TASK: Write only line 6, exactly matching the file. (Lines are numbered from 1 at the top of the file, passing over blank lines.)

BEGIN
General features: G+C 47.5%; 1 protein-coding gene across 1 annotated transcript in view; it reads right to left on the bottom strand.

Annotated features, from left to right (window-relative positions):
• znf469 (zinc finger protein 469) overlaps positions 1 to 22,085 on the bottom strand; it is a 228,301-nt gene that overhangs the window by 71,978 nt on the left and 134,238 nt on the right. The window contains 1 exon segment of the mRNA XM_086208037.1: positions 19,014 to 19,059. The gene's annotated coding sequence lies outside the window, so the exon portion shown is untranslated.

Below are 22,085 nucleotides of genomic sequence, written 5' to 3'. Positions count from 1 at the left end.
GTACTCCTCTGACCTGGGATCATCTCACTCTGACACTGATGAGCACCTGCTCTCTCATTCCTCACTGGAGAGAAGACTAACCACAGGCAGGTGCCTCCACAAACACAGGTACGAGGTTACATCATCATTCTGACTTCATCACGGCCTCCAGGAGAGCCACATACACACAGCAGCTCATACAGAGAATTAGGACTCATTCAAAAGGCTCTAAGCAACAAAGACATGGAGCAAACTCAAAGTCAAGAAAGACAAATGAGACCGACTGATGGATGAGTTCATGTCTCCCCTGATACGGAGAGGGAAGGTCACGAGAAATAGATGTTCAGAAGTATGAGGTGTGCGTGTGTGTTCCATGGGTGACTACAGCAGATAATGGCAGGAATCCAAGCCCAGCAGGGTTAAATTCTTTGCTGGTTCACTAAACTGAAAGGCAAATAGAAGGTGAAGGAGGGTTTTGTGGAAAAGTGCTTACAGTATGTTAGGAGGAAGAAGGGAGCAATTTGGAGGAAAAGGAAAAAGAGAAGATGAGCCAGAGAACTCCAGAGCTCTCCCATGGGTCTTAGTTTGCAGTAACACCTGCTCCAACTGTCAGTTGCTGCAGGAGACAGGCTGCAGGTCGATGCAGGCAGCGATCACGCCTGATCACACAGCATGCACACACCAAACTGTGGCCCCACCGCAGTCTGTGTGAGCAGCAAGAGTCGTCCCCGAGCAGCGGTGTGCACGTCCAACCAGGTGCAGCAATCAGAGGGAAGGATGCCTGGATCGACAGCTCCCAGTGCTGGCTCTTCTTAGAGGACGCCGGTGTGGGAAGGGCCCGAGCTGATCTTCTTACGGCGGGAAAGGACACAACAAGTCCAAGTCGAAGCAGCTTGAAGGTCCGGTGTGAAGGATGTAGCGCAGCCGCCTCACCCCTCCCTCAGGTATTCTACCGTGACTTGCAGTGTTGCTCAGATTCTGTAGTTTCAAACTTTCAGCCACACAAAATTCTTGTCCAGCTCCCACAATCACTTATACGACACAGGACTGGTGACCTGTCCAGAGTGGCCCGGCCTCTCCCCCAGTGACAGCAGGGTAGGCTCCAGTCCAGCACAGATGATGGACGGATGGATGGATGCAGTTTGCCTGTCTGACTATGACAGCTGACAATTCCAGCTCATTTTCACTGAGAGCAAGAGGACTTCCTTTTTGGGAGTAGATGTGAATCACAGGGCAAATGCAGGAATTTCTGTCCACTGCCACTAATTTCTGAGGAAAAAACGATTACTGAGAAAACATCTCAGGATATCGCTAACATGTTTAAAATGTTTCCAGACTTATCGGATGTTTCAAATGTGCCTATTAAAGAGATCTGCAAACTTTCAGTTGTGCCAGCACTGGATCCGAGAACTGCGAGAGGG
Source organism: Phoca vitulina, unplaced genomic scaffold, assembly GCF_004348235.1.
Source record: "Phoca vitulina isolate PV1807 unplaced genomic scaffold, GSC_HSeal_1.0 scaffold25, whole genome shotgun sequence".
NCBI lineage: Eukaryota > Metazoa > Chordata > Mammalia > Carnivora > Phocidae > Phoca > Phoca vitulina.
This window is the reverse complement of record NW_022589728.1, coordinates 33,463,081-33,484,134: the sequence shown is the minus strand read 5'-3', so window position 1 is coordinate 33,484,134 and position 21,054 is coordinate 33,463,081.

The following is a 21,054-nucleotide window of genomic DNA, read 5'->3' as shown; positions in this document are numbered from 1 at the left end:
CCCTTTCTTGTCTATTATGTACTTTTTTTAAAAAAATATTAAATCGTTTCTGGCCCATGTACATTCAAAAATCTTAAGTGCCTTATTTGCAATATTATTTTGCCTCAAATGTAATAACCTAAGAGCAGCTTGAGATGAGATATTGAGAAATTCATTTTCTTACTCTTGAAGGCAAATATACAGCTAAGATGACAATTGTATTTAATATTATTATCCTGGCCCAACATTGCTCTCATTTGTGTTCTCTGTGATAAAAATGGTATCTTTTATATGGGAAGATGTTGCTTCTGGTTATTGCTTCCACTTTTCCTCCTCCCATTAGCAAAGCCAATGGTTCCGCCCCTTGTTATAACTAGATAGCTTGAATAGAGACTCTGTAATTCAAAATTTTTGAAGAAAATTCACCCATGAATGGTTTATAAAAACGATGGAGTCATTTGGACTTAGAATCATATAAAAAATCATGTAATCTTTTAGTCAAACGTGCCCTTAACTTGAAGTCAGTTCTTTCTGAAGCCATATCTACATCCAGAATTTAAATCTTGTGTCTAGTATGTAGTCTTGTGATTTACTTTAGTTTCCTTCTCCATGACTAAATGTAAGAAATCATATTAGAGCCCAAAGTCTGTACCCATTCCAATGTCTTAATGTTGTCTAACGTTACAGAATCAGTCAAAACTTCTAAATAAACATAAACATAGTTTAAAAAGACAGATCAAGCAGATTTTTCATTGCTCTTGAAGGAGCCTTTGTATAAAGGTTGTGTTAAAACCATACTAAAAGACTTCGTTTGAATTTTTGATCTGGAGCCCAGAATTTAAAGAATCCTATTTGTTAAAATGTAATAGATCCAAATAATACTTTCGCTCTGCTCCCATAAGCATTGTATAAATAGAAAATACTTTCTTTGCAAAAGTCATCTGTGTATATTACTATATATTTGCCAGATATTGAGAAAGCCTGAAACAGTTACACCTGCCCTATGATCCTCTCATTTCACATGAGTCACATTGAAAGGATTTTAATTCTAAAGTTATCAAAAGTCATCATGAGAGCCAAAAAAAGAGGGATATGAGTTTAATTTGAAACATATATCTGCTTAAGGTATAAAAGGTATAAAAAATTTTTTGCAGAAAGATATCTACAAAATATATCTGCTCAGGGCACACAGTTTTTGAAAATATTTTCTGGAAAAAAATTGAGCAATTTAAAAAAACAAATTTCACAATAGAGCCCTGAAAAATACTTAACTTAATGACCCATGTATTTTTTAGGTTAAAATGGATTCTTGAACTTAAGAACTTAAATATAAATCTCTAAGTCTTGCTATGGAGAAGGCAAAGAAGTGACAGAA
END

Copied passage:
Source organism: Phoca vitulina, unplaced genomic scaffold, assembly GCF_004348235.1.